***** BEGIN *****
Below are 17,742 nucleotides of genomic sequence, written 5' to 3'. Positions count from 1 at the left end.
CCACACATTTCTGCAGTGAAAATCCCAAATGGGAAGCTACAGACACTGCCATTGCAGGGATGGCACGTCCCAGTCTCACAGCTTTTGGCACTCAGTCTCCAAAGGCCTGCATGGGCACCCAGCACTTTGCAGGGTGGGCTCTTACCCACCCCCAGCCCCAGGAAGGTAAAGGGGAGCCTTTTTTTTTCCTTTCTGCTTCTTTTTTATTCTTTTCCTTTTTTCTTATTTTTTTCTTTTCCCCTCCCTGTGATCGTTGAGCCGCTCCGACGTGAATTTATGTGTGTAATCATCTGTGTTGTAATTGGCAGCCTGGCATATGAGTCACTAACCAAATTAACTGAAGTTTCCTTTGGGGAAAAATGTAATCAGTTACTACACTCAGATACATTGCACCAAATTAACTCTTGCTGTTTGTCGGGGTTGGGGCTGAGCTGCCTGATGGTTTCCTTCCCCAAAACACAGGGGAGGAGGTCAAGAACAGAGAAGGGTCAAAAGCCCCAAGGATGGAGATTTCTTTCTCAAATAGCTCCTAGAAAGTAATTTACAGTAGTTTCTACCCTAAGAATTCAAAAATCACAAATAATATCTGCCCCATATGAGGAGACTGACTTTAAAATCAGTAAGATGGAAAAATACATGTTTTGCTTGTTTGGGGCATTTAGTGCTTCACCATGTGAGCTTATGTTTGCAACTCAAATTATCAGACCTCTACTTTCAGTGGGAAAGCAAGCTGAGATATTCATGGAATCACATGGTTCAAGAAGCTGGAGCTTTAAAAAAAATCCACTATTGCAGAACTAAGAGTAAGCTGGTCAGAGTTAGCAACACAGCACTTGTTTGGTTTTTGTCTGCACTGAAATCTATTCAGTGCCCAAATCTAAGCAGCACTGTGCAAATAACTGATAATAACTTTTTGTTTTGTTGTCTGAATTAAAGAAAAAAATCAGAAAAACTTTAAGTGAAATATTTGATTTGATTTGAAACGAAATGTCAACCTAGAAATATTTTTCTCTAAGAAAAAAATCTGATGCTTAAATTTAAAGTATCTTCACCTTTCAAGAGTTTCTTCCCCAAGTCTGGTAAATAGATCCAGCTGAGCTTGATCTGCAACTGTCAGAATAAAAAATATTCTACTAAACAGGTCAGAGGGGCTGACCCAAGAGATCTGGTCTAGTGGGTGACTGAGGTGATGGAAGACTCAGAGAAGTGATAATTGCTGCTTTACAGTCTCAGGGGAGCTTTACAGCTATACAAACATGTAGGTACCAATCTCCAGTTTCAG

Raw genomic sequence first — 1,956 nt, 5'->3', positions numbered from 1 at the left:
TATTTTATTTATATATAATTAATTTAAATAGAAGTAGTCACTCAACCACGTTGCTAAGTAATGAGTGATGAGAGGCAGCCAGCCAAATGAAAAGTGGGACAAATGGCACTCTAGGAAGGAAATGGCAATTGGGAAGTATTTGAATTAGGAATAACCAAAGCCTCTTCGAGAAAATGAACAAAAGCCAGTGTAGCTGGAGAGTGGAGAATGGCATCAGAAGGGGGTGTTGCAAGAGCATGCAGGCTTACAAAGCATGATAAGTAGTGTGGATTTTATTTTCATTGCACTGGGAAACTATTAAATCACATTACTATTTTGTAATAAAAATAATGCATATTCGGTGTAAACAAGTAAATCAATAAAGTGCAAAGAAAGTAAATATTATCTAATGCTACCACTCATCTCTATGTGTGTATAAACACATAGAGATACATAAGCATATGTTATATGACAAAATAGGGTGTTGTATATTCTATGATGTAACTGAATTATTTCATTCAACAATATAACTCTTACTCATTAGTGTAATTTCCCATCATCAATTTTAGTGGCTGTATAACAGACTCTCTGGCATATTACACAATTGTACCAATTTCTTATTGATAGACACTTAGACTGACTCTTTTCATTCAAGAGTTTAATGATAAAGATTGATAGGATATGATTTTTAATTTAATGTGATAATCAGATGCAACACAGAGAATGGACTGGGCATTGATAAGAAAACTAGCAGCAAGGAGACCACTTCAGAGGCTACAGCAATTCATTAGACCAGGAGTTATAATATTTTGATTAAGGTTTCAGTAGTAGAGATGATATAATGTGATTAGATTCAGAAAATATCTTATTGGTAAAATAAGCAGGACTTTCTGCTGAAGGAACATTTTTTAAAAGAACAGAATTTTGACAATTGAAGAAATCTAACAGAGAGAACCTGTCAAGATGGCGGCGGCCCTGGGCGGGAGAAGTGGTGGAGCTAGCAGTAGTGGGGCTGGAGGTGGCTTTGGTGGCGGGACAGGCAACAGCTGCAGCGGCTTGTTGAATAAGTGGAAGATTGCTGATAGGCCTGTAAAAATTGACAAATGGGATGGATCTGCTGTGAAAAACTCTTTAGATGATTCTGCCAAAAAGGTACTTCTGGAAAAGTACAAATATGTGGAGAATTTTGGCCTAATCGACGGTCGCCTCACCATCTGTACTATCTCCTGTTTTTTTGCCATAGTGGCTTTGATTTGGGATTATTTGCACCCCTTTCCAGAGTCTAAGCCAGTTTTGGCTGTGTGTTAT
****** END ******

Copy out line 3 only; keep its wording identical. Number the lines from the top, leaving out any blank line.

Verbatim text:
Raw genomic sequence first — 1,956 nt, 5'->3', positions numbered from 1 at the left: